John Purroy Mitchel (the future mayor), acting on behalf of New York City corporation counsel William B. Ellison, began a formal investigation of Ahearn's alleged incompetence. His report led New York State Governor Charles Evans Hughes to dismiss Ahearn in December 1907, citing his flagrant inefficiency and wastefulness, but relieving him from suspicions of personal dishonesty. Remarkably, the Board of Aldermen reelected Ahearn Manhattan's Borough President, a move that began a two-year battle over the legality of his candidacy. In December 1909, at what would have been the natural end of his term, Ahearn was forced to accept that the courts agreed with Hughes.

John Francis Ahearn died in Manhattan on 19 December 1920, age sixty-seven.

Return to Top »


Scope and Contents

This small collection of papers documenting the Manhattan borough presidency of John F. Ahearn (1853-1920) contains three volumes of letterpress copybooks, an album of photographs, and five volumes of scrapbooks.

The letterpress copybooks, spanning 1904–1905 and 1908–1909, preserve typescripts of responses sent by Ahearn and his subordinates (some are drafted and signed by secretaries) to fellow government officials, institutional administrators, prominent clergy, and private citizens, who wrote to request his consideration for job appointments, or to invite him to preside at civic and social functions.

The album of photographs, taken in 1907, records one of the largest public works projects of Ahearn's tenure as Manhattan Borough President: the extension of Riverside Drive between West 135th and 158th Streets. Engineer F. Stuart Williamson's name appears on the album cover alongside Ahearn's. The images capture construction of the drive's massive stone retaining walls, lookouts, and terraces, as well as some of the existing apartment dwellings along this western edge of upper Manhattan. And the final view shows the northernmost end of the project, where Riverside Drive curves to meet West 158th Street near Broadway; the visible steeple marks the 1872 Church of the Intercession at 3801 Broadway (replaced in 1911–1914 by the current Church of the Intercession in Trinity Cemetery, three blocks south).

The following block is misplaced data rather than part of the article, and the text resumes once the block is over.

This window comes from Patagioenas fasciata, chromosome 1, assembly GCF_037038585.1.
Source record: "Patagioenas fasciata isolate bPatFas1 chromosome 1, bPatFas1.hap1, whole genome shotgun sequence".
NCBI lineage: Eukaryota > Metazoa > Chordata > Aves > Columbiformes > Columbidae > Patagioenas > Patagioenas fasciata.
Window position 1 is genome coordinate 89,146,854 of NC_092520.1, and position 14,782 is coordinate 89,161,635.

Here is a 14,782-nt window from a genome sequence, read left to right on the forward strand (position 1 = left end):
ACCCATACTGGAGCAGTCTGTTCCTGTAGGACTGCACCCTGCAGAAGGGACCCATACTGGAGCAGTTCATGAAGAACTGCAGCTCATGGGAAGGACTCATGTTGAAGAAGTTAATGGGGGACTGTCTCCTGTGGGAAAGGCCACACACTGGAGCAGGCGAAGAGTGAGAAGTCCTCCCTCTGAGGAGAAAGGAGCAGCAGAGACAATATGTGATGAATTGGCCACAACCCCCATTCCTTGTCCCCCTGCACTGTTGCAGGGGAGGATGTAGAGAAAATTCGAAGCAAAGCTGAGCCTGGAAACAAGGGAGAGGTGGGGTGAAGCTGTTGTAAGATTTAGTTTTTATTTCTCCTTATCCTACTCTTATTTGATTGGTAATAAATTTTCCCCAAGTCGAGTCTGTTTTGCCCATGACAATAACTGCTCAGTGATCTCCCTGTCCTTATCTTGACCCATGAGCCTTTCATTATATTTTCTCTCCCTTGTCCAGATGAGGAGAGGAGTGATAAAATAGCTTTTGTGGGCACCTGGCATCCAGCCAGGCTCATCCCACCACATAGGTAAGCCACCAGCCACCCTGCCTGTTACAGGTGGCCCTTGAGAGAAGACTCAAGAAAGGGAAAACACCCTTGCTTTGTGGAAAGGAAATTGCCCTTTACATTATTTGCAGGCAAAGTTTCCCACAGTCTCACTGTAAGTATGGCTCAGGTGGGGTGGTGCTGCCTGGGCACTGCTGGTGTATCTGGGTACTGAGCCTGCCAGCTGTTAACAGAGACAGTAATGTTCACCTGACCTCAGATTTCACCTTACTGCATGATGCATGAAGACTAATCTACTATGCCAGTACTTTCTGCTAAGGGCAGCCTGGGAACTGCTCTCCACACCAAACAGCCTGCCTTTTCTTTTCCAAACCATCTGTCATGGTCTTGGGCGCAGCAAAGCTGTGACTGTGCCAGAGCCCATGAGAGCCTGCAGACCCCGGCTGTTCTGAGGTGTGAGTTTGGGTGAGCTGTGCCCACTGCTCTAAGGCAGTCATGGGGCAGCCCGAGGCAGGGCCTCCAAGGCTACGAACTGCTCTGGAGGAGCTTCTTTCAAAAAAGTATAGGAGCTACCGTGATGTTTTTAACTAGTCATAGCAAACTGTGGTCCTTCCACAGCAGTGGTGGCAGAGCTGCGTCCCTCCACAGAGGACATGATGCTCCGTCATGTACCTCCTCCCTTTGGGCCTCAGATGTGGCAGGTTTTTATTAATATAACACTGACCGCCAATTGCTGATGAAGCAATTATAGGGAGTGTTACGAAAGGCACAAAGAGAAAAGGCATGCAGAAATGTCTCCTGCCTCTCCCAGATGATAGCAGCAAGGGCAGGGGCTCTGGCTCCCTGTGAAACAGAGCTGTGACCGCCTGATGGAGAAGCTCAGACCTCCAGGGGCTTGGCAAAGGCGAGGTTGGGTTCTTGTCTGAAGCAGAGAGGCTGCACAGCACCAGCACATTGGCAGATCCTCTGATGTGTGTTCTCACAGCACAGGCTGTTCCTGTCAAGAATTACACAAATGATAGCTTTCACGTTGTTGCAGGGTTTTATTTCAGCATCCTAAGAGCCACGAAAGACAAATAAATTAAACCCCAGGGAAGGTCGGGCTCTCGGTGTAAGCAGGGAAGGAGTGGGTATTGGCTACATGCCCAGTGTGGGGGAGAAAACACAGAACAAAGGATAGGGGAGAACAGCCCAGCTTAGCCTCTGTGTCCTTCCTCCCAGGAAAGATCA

In addition to transmitting Ahearn's achievements as Manhattan Borough President, the five scrapbooks of newspaper clippings, spanning mid-1906–1907 and 1909, cover the contentious period near the end of his administration, when the courts ruled that his reelection—after his dismissal by Governor Hughes—had been illegal.

Arrangement

The collection's nine volumes are grouped by format:

Volumes 1-3: Letterpress copybooks, 1904-1905, 1908-1909.

Volume 4: Photographs, 1907.

Volumes 5-9: Scrapbooks, 1906-1907, 1909.

Return to Top »


Access Points

Document Type

  • Letterpress copybooks.
  • Photograph albums.
  • Scrapbooks.

Subject Organizations

  • Manhattan (New York, N.Y.). Office of the President.